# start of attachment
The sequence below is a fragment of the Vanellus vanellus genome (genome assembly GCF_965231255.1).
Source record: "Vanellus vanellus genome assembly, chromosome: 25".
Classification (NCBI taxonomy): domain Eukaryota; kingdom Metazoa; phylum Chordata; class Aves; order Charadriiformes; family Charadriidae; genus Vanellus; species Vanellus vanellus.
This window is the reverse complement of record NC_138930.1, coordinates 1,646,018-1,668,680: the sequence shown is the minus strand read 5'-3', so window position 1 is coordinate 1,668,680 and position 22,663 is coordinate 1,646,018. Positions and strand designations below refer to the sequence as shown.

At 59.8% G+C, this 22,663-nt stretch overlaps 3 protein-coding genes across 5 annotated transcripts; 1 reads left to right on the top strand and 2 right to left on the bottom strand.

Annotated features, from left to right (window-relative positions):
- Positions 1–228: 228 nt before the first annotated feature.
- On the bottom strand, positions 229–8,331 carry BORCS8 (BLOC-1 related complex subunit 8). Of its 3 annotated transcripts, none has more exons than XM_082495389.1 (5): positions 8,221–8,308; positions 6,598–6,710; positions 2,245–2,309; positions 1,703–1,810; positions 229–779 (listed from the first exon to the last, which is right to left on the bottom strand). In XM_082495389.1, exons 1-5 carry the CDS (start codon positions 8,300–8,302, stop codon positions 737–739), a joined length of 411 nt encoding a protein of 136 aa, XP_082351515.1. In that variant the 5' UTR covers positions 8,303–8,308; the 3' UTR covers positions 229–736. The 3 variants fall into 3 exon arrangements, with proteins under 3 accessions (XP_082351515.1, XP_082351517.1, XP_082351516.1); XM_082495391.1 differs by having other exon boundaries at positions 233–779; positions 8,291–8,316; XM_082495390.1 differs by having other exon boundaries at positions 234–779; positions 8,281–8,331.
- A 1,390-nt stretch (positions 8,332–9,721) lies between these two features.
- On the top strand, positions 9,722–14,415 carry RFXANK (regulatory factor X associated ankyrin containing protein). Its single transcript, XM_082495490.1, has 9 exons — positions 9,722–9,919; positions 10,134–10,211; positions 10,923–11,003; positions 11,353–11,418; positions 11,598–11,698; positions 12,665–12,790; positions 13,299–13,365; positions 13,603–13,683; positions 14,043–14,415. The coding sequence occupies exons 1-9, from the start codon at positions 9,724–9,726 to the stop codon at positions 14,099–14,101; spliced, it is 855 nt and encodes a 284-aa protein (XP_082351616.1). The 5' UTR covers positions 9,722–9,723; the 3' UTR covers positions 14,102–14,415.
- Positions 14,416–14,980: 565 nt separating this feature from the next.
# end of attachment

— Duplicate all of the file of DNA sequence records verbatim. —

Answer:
The sequence below is a fragment of the Vanellus vanellus genome (genome assembly GCF_965231255.1).
Source record: "Vanellus vanellus genome assembly, chromosome: 25".
Classification (NCBI taxonomy): domain Eukaryota; kingdom Metazoa; phylum Chordata; class Aves; order Charadriiformes; family Charadriidae; genus Vanellus; species Vanellus vanellus.
This window is the reverse complement of record NC_138930.1, coordinates 1,646,018-1,668,680: the sequence shown is the minus strand read 5'-3', so window position 1 is coordinate 1,668,680 and position 22,663 is coordinate 1,646,018. Positions and strand designations below refer to the sequence as shown.

At 59.8% G+C, this 22,663-nt stretch overlaps 3 protein-coding genes across 5 annotated transcripts; 1 reads left to right on the top strand and 2 right to left on the bottom strand.

Annotated features, from left to right (window-relative positions):
- Positions 1–228: 228 nt before the first annotated feature.
- On the bottom strand, positions 229–8,331 carry BORCS8 (BLOC-1 related complex subunit 8). Of its 3 annotated transcripts, none has more exons than XM_082495389.1 (5): positions 8,221–8,308; positions 6,598–6,710; positions 2,245–2,309; positions 1,703–1,810; positions 229–779 (listed from the first exon to the last, which is right to left on the bottom strand). In XM_082495389.1, exons 1-5 carry the CDS (start codon positions 8,300–8,302, stop codon positions 737–739), a joined length of 411 nt encoding a protein of 136 aa, XP_082351515.1. In that variant the 5' UTR covers positions 8,303–8,308; the 3' UTR covers positions 229–736. The 3 variants fall into 3 exon arrangements, with proteins under 3 accessions (XP_082351515.1, XP_082351517.1, XP_082351516.1); XM_082495391.1 differs by having other exon boundaries at positions 233–779; positions 8,291–8,316; XM_082495390.1 differs by having other exon boundaries at positions 234–779; positions 8,281–8,331.
- A 1,390-nt stretch (positions 8,332–9,721) lies between these two features.
- On the top strand, positions 9,722–14,415 carry RFXANK (regulatory factor X associated ankyrin containing protein). Its single transcript, XM_082495490.1, has 9 exons — positions 9,722–9,919; positions 10,134–10,211; positions 10,923–11,003; positions 11,353–11,418; positions 11,598–11,698; positions 12,665–12,790; positions 13,299–13,365; positions 13,603–13,683; positions 14,043–14,415. The coding sequence occupies exons 1-9, from the start codon at positions 9,724–9,726 to the stop codon at positions 14,099–14,101; spliced, it is 855 nt and encodes a 284-aa protein (XP_082351616.1). The 5' UTR covers positions 9,722–9,723; the 3' UTR covers positions 14,102–14,415.
- Positions 14,416–14,980: 565 nt separating this feature from the next.